I Was There When: AI helped create a vaccine


And that whole process from end to end can be immensely expensive, cost billions of dollars and take, you know, up to a decade to do that. And in many cases, it still fails. You know, there’s countless diseases out there right now that have no vaccine for them, that have no treatment for them. And it’s not like people haven’t tried, it’s just, they’re, they’re challenging.

And so we built the company thinking about: how can we reduce those timelines? How can we target many, many more things? And so that’s how I kind of entered into the company. You know, my background is in software engineering and data science . I actually have a PhD in what’s called information physics—which is very closely related to data science.

And I started when the company was really young, maybe a hundred, 200 people at the time. And we were building that early preclinical engine of a company, which is, how can we target a bunch of different ideas at once, run some experiments , learn really fast and do it again. Let’s run a hundred experiments at once and let’s learn quickly and then take that learning into the next stage.

So if you wanna run a lot of experiments, you have to have a lot of mRNA. So we built out this massively parallel robotic processing of mRNA, and we needed to integrate all of that. We needed systems to kind of drive all of those , uh, robotics together. And, you know, as things evolved as you capture data in these systems, that’s where AI starts to show up. You know, instead of just capturing, you know, here’s what happened in an experiment, now you ‘re saying let’s use that data to make some predictions.

Let’s take out decision making away from, you know, scientists who don’t wanna just stare and look at data over and over and over again. But let’s use their insights. Let’s build models and algorithms to automate their analyses and, you know, do a much better job and much faster job of predicting outcomes and improving the quality of our, our data.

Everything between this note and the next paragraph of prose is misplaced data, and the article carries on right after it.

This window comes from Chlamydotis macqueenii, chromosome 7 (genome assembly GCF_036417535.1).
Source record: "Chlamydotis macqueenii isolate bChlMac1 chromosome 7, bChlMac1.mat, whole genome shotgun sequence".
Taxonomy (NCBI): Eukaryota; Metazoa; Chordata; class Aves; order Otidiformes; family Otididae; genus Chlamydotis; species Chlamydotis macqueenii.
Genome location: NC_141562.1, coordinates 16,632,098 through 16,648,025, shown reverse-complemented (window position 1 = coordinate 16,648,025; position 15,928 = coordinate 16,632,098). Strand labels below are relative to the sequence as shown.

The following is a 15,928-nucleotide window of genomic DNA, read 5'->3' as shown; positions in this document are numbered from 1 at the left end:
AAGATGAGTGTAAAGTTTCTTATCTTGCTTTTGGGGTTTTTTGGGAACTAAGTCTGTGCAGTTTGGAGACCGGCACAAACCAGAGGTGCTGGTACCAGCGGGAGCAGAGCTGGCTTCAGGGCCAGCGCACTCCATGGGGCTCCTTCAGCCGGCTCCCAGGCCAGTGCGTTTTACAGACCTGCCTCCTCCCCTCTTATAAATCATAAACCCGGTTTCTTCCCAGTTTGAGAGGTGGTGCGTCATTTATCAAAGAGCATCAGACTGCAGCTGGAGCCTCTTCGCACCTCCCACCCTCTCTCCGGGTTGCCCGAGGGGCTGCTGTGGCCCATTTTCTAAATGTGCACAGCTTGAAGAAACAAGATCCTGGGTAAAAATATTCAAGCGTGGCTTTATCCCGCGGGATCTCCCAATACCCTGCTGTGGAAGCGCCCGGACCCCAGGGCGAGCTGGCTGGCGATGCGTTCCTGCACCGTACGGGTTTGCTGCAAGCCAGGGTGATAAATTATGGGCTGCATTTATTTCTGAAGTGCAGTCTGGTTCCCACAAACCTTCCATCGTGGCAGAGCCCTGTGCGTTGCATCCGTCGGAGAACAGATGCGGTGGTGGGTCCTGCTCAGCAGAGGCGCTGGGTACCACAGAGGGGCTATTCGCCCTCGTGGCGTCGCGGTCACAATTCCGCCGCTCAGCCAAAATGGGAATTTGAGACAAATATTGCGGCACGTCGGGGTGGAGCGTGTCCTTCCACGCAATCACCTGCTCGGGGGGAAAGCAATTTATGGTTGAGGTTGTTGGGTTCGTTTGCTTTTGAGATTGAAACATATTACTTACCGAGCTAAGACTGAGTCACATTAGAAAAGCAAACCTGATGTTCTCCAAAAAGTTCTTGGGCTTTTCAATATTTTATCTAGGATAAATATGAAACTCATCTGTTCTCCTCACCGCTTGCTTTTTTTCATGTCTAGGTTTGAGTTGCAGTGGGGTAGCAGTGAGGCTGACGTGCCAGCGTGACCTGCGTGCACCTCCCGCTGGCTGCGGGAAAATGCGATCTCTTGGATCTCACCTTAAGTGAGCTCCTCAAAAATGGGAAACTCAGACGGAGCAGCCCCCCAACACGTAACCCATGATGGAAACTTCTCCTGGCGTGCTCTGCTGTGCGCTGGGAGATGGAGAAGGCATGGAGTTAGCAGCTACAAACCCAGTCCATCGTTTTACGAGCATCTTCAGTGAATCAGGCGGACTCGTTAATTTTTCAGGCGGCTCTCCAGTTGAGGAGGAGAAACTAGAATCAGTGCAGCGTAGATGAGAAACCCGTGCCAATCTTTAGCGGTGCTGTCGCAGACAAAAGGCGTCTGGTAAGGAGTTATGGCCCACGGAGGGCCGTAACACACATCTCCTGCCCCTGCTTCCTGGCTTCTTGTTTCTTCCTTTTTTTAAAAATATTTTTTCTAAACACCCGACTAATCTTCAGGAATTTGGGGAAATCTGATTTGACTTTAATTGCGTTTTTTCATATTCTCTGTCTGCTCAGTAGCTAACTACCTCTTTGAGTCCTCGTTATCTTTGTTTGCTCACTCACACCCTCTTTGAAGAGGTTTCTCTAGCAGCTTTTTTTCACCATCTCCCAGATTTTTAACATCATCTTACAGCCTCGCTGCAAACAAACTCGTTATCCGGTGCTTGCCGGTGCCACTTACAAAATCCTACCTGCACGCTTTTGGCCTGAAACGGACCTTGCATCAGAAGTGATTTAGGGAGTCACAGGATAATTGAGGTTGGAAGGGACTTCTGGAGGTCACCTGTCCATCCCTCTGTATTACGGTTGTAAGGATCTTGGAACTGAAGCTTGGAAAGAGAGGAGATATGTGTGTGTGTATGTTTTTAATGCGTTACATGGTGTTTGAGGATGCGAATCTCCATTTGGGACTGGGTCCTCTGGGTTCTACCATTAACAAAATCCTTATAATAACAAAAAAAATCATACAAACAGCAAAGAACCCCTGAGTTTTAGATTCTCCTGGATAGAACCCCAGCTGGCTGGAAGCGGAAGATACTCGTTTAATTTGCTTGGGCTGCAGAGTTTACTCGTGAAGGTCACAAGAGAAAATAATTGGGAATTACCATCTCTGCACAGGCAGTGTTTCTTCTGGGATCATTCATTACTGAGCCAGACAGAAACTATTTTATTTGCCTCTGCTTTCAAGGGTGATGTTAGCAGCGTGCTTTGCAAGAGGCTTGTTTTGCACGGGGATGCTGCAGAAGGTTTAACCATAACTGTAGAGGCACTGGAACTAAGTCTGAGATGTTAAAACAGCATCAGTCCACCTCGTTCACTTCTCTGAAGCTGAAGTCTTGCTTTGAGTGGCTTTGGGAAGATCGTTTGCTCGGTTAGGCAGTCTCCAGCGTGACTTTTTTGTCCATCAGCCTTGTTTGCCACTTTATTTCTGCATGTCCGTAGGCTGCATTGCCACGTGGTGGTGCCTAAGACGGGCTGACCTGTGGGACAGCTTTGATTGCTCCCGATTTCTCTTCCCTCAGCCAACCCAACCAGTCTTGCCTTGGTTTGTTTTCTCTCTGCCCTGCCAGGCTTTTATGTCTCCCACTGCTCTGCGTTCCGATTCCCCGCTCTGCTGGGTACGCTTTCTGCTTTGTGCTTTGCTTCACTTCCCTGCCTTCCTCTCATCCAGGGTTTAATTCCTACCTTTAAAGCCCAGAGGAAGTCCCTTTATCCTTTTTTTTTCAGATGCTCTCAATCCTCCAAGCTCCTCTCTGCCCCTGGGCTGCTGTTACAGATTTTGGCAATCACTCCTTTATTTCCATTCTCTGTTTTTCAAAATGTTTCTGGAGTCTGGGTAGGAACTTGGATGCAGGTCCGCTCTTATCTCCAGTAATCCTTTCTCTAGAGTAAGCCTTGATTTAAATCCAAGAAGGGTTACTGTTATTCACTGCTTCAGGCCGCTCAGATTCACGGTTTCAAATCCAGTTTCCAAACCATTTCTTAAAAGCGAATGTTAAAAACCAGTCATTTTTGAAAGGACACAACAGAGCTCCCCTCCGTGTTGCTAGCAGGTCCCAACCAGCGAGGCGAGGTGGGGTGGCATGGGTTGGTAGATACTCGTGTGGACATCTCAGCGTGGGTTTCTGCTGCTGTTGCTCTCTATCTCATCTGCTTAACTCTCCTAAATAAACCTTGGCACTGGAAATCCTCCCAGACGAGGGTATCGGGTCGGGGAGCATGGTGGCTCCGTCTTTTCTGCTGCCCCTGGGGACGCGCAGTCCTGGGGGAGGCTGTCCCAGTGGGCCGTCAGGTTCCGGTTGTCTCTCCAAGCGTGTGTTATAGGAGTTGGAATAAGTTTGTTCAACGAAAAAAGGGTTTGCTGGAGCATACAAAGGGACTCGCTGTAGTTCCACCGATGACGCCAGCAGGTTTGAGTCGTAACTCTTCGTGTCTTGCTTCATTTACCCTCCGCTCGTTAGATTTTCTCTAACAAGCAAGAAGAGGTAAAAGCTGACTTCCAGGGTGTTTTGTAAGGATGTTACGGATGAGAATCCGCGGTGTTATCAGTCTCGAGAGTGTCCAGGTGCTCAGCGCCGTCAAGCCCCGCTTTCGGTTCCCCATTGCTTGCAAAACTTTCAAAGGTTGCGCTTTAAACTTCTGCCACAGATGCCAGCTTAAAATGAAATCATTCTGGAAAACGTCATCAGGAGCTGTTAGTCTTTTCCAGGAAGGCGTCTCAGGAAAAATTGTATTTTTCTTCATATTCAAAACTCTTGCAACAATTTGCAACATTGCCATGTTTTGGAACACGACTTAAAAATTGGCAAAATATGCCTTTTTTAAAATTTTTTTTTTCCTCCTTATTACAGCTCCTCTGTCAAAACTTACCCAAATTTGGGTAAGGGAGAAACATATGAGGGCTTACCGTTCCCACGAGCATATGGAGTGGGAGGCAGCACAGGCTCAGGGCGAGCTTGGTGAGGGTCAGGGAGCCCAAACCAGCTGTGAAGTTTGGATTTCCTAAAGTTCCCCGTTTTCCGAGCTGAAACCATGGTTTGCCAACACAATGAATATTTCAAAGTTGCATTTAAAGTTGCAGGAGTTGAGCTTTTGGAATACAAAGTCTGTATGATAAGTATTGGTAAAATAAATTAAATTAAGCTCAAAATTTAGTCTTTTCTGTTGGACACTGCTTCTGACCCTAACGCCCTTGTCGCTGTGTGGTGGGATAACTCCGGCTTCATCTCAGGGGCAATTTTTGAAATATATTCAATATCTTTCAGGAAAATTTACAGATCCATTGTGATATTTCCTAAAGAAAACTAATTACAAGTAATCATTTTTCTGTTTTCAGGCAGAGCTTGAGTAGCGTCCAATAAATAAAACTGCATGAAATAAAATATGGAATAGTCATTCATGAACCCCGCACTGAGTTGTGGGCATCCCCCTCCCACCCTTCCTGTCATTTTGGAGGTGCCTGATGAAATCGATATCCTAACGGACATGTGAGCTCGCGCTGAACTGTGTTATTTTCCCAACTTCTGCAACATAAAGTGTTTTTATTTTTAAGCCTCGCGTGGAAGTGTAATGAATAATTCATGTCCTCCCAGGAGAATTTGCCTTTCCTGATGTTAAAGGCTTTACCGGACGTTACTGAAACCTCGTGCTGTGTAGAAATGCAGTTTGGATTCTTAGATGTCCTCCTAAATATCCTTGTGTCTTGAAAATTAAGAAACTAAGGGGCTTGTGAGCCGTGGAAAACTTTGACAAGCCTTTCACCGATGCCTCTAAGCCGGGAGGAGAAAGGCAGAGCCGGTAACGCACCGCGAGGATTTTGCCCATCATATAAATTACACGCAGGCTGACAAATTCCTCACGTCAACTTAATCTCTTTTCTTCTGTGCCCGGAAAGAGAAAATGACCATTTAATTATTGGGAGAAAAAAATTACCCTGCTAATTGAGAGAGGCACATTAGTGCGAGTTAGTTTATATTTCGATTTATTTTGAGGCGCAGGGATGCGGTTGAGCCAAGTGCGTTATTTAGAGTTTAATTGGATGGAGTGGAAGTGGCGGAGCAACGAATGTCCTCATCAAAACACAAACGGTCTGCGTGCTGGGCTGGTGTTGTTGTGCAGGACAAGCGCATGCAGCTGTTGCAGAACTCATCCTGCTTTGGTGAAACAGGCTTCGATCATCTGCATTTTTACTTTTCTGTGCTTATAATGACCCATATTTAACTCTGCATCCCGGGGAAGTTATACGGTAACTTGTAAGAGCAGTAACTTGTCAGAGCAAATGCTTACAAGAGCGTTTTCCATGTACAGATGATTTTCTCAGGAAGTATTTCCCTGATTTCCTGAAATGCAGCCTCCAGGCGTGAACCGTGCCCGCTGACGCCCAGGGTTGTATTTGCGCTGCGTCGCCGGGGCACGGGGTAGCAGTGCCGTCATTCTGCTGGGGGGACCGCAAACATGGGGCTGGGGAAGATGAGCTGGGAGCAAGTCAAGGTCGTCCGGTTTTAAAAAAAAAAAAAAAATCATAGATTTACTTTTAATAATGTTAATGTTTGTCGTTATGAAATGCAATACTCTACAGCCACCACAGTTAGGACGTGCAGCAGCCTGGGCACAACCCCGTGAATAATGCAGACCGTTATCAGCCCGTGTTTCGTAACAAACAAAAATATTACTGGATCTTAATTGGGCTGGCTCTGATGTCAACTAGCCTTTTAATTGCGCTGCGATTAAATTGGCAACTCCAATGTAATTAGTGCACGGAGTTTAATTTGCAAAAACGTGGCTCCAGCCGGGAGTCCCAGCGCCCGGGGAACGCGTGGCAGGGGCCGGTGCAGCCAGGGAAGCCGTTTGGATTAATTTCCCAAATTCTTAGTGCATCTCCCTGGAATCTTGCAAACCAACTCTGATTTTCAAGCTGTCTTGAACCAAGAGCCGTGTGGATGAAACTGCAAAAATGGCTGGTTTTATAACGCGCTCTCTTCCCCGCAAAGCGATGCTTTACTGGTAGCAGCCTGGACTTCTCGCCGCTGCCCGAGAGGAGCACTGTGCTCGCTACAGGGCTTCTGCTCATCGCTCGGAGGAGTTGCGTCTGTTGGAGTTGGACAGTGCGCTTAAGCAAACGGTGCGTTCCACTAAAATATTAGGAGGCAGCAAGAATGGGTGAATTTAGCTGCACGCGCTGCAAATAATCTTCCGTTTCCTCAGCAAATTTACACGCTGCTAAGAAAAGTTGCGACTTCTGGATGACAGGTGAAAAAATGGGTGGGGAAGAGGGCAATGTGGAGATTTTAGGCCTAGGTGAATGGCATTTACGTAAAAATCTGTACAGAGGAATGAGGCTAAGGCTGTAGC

So when Covid showed up, it was really, uh, a powerful moment for us to take everything we had built and everything we had learned, and the research we had done and really apply it in this really important scenario. Um, and so when this sequence was first released by Chinese authorities, it was only 42 days for us to go from taking that sequence, identifying, you know, these are the mutations we wanna do. This is the protein we want to target.

Forty-two days from that point to actually building up clinical-grade, human safe manufacturing, batch, and shipping it off to the clinic—which is totally unprecedented. I think a lot of people were surprised by how fast it moved, but it’s really… We spent 10 years getting to this point. We spent 10 years building this engine that lets us move research as quickly as possible. But it didn’t stop there.

We thought, how can we use data science and AI to really inform the, the best way to get the best outcome of our clinical studies. And so one of the first big challenges we had was we have to do this large phase three trial to prove in a large number, you know, it was 30,000 subjects in this study to prove that this works, right?



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